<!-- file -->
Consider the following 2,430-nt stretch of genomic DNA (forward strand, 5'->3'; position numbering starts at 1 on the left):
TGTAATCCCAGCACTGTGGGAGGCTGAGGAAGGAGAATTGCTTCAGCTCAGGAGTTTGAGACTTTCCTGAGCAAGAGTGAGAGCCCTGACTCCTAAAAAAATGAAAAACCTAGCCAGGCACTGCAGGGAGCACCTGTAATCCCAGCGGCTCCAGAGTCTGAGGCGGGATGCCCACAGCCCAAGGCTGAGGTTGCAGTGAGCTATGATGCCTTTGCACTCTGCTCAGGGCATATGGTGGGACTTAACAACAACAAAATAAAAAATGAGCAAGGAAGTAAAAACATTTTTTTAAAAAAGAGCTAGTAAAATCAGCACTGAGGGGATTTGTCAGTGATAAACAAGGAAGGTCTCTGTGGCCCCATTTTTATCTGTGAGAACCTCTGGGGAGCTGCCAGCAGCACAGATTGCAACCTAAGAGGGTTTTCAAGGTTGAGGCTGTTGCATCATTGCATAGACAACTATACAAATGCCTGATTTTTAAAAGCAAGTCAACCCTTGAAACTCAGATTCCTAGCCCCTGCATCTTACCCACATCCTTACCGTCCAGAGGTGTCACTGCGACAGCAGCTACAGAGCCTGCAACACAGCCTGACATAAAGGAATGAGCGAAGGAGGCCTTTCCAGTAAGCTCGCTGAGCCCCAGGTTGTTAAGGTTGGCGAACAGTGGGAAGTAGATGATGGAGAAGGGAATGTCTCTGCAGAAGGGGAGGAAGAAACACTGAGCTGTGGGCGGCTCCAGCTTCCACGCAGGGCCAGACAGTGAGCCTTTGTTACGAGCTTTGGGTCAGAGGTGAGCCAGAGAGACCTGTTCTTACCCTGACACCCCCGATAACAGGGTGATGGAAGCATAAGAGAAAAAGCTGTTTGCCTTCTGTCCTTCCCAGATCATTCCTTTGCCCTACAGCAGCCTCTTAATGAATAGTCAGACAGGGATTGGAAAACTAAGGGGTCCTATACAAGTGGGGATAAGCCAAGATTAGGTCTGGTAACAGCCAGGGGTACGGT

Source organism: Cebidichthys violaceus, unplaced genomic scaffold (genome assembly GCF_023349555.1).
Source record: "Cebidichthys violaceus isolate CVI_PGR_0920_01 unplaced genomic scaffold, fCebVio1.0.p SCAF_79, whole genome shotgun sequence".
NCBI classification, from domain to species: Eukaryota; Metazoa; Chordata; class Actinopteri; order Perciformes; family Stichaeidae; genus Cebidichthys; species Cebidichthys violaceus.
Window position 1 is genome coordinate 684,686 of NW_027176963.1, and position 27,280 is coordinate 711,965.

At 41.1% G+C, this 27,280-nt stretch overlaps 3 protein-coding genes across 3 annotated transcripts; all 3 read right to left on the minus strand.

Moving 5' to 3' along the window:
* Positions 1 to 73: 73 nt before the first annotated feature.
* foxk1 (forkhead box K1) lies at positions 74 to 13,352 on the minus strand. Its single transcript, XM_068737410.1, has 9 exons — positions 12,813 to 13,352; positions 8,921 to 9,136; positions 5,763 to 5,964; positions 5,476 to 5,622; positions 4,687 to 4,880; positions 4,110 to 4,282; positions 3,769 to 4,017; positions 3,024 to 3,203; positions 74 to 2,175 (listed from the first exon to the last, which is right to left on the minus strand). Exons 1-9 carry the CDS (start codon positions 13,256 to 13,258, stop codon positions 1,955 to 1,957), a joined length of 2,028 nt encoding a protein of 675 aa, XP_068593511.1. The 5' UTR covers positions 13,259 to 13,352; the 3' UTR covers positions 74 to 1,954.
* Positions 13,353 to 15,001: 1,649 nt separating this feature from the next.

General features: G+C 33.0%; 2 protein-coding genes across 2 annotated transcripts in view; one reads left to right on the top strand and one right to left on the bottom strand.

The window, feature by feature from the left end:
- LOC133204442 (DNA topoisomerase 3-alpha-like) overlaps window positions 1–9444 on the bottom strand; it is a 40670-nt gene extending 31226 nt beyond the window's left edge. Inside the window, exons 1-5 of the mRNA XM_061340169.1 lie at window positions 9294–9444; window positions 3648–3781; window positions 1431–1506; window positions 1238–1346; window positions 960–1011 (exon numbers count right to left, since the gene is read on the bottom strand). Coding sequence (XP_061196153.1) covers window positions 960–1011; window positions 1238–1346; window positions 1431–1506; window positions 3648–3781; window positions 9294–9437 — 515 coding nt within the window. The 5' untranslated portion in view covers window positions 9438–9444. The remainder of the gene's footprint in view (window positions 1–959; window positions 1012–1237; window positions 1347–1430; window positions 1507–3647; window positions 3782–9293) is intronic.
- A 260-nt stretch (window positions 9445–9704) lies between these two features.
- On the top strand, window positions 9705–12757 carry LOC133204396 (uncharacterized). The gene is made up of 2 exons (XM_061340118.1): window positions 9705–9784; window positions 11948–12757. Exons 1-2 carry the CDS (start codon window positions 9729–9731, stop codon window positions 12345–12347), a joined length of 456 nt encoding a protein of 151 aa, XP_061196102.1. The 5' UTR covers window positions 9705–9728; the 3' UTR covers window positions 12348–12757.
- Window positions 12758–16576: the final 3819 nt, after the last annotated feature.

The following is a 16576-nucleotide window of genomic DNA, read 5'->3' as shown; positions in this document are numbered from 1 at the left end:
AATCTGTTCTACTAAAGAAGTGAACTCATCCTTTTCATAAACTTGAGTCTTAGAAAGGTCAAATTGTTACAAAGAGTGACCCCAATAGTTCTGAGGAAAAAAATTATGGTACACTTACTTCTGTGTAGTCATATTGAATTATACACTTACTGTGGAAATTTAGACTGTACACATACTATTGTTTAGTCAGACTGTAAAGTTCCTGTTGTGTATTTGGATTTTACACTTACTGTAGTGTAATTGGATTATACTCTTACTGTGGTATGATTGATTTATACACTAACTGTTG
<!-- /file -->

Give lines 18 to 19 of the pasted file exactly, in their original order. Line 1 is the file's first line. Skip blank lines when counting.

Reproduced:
The following is a 16576-nucleotide window of genomic DNA, read 5'->3' as shown; positions in this document are numbered from 1 at the left end:
AATCTGTTCTACTAAAGAAGTGAACTCATCCTTTTCATAAACTTGAGTCTTAGAAAGGTCAAATTGTTACAAAGAGTGACCCCAATAGTTCTGAGGAAAAAAATTATGGTACACTTACTTCTGTGTAGTCATATTGAATTATACACTTACTGTGGAAATTTAGACTGTACACATACTATTGTTTAGTCAGACTGTAAAGTTCCTGTTGTGTATTTGGATTTTACACTTACTGTAGTGTAATTGGATTATACTCTTACTGTGGTATGATTGATTTATACACTAACTGTTG